Recession Can Not Slow Interest In Elite Colleges

The stacks and online databases of hopeful, entrance applications for the incoming 2009-2010 freshmen class have grown sharply for the nation’s top, competitive schools, decreasing the chances of acceptance, according to The New York Times.

Harvard, Stanford, Dartmouth, Yale and Brown are some of the more recognizable schools that saw increases in applications. These schools have traditionally been highly selective, and they have scrutinized applications further, making it one of the toughest years for hopeful students.

The Times reported that the percentage of students accepted into these competitive colleges has been or near record lows.

Bill Fitzsimmons, dean of admissions and financial aid at Harvard since 1986, told The New York Times that Harvard had a record high number of applications for this year with 29,112. This marked a 6% increase from last year. He said that the percentage of students admitted dropped from 8% last year to 7%.

Dartmouth had a similar numbers with 18,130 applications and a 12% acceptance rate, both of which were records.

Stanford had a 20% increase in applications with 30,350 with an estimated 7.5% acceptance rate, which would be its lowest in school history.

Furthermore, Yale, Brown, Columbia, Cornell, the University of Pennsylvania and Princeton all experienced increases in applications. Brown reported increases of 21%, Yale 14%, Columbia 13%, Cornell 3%, the University of Pennsylvania 4% and Princeton said it was up 2% as of January, according to The New York Times.

Despite the increase of interest in Ivy League Schools and many other elite, selective colleges, many liberal arts schools had a decline in applications, according to The New York Times.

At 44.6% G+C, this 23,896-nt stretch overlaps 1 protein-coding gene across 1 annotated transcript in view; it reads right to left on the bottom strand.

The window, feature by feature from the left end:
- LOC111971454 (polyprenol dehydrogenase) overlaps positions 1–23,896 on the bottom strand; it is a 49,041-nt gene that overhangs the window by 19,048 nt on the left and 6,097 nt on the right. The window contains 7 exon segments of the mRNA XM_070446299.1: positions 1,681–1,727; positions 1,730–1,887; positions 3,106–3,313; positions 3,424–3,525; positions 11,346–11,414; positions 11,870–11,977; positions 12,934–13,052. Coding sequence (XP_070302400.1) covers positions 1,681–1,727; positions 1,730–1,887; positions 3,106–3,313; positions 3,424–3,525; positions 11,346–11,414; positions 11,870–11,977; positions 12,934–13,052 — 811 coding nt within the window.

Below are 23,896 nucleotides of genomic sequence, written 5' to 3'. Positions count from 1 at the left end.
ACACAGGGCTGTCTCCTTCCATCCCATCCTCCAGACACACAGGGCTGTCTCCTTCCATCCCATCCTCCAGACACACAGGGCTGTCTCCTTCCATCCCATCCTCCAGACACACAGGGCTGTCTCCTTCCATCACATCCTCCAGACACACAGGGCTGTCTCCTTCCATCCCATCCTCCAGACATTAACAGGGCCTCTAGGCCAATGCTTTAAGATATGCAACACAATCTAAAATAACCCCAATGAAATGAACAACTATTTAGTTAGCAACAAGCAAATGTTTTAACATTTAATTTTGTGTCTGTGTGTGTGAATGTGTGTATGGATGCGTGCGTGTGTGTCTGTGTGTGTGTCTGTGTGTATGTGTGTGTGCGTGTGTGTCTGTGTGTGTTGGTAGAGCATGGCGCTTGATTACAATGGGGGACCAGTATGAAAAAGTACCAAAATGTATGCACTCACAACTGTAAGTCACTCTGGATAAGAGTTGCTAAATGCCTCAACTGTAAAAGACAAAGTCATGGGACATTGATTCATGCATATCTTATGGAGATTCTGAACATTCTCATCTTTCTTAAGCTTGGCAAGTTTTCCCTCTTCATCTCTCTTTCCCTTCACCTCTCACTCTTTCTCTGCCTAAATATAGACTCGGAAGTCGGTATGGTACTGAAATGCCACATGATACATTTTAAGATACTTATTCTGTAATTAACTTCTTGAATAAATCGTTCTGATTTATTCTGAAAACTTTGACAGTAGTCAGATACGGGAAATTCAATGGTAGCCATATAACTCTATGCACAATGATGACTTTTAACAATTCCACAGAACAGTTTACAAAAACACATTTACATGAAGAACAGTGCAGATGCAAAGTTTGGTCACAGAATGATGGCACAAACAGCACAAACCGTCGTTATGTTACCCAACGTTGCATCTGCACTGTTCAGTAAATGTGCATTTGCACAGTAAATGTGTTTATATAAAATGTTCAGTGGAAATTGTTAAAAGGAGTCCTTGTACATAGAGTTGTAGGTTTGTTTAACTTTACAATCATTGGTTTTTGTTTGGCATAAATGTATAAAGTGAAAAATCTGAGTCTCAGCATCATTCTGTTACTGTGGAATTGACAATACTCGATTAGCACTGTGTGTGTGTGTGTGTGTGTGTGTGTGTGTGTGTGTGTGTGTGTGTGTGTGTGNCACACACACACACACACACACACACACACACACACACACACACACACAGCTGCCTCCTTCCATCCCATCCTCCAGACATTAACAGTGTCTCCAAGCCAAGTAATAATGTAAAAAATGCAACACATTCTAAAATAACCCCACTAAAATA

Williams College’s, in Massachusetts, overall applications dropped 20%, which increased the percentage of accepted students to 20%. The New York times attributed the school’s drop to its location. The New York Times reported that travelling to and from school could be expensive because Williams College is distant from any major city or airport.

Middlebury College in Vermont had a 12% drop in applications for similar reasons, according to The New York Times .

Amherst, a Williams College rival, in Massachusetts reported that applications were down 1%; however, the college boosted its admission rate to 16% because Amherst wants to increase its number of first-year students by 25.

Wesleyan University in Connecticut, however, had a 22% increase in applications, dropping its admission rate by 5% to 22%.

There were not many changes in the common application, an online application that over 350 universities accept, according to The New York Times.

The Times also reported that there has been a surge in applications for major, well-known public universities. The University of North Carolina at Chapel Hill, The University of Michigan at Ann Arbor and The University of Virginia in Charlottesville all saw gains in the number of applications.

Because of these increasing statistics, students will find it increasingly difficult and more competitive to get into these elite universities.

The chance of that acceptance letter bearing good news in the mailbox is greatly decreasing.

The U.S News and World Report reported its rankings of the best, national schools in mid June, 2009.

1. Harvard University: Cambridge, MA

2. Princeton University: Princeton, NJ

3. Yale University: New Haven, CT

4. Massachusetts Institute of Technology: Cambridge, MA

4. Stanford University: Stanford, CA

6. California Institute of Technology: Pasadena, CA

6. University of Pennsylvania: Philadelphia, PA

8. Columbia University: New York, NY

8. Duke University: Durham, NC

8. University of Chicago: Chicago, IL

11. Dartmouth University: Hanover, NH

12. Northwestern University: Evanston, IL

12. Washington University: Saint Louis, MO

14. Cornell University: Ithaca, NY

15. Johns Hopkins University: Baltimore, MD

16. Brown University: Providence, RI